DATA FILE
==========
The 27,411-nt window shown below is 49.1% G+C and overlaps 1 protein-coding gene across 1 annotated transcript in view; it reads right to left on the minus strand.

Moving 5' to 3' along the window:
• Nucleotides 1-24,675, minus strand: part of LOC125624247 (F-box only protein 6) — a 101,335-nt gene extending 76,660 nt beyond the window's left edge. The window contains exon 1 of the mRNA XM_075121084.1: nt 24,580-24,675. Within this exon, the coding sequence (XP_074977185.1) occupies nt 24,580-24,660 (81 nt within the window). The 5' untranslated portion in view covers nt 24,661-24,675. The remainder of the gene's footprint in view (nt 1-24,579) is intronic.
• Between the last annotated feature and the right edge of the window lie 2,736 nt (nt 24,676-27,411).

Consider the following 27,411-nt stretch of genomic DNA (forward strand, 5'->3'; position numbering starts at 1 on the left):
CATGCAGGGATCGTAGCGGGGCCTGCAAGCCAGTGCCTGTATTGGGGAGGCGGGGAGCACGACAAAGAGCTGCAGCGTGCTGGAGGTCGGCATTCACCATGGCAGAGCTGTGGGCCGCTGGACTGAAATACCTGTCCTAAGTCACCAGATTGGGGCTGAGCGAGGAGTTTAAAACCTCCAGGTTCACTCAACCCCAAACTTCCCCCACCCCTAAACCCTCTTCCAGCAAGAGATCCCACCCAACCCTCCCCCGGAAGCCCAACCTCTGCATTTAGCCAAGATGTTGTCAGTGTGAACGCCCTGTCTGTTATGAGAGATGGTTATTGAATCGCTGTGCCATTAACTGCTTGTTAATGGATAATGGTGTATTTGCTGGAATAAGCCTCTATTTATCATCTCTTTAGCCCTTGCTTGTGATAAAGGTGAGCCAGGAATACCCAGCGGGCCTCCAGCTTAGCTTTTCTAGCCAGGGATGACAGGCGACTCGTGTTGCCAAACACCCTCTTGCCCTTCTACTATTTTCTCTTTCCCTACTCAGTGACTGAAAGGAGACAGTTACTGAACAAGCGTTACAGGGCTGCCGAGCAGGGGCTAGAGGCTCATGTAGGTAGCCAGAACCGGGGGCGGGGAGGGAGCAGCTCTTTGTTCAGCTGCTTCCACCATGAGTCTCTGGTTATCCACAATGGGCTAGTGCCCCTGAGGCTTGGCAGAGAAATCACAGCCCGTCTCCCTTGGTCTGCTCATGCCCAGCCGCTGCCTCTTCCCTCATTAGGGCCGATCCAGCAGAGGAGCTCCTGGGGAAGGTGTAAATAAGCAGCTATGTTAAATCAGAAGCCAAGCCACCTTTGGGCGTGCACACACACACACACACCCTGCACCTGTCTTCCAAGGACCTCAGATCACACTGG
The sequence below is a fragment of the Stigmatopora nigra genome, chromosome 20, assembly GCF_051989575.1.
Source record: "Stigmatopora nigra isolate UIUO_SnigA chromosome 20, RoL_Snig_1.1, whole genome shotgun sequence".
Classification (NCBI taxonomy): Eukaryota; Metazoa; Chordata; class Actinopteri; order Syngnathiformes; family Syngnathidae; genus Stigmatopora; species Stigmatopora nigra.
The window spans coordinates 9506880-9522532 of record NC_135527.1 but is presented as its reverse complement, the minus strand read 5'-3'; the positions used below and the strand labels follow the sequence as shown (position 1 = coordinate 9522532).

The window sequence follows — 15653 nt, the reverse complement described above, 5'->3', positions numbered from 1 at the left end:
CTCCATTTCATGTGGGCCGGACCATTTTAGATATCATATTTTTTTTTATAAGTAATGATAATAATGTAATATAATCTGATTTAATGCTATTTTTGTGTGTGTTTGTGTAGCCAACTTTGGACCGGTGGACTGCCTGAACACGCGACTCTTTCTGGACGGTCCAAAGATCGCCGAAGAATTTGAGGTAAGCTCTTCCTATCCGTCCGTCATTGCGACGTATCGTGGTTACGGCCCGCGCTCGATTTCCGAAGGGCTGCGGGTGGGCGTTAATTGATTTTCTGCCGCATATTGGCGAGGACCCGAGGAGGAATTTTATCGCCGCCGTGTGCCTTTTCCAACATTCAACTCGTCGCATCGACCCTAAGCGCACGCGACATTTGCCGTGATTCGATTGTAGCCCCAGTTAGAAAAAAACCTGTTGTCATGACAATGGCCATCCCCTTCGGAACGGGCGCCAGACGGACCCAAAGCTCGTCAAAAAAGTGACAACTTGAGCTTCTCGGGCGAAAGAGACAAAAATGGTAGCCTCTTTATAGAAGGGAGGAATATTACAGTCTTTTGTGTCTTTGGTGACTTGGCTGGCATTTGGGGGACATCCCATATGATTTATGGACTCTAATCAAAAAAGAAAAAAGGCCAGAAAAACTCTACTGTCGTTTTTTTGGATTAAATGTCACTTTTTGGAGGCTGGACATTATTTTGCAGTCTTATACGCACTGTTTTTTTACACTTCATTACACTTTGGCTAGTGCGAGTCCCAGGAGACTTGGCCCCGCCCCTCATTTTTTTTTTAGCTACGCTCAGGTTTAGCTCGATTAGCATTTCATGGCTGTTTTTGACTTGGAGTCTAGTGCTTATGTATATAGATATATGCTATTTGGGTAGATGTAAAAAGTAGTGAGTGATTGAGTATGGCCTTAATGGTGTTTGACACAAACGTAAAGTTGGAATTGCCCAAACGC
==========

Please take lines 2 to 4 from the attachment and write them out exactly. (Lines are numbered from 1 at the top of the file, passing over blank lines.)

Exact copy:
Moving 5' to 3' along the window:
• Nucleotides 1-24,675, minus strand: part of LOC125624247 (F-box only protein 6) — a 101,335-nt gene extending 76,660 nt beyond the window's left edge. The window contains exon 1 of the mRNA XM_075121084.1: nt 24,580-24,675. Within this exon, the coding sequence (XP_074977185.1) occupies nt 24,580-24,660 (81 nt within the window). The 5' untranslated portion in view covers nt 24,661-24,675. The remainder of the gene's footprint in view (nt 1-24,579) is intronic.
• Between the last annotated feature and the right edge of the window lie 2,736 nt (nt 24,676-27,411).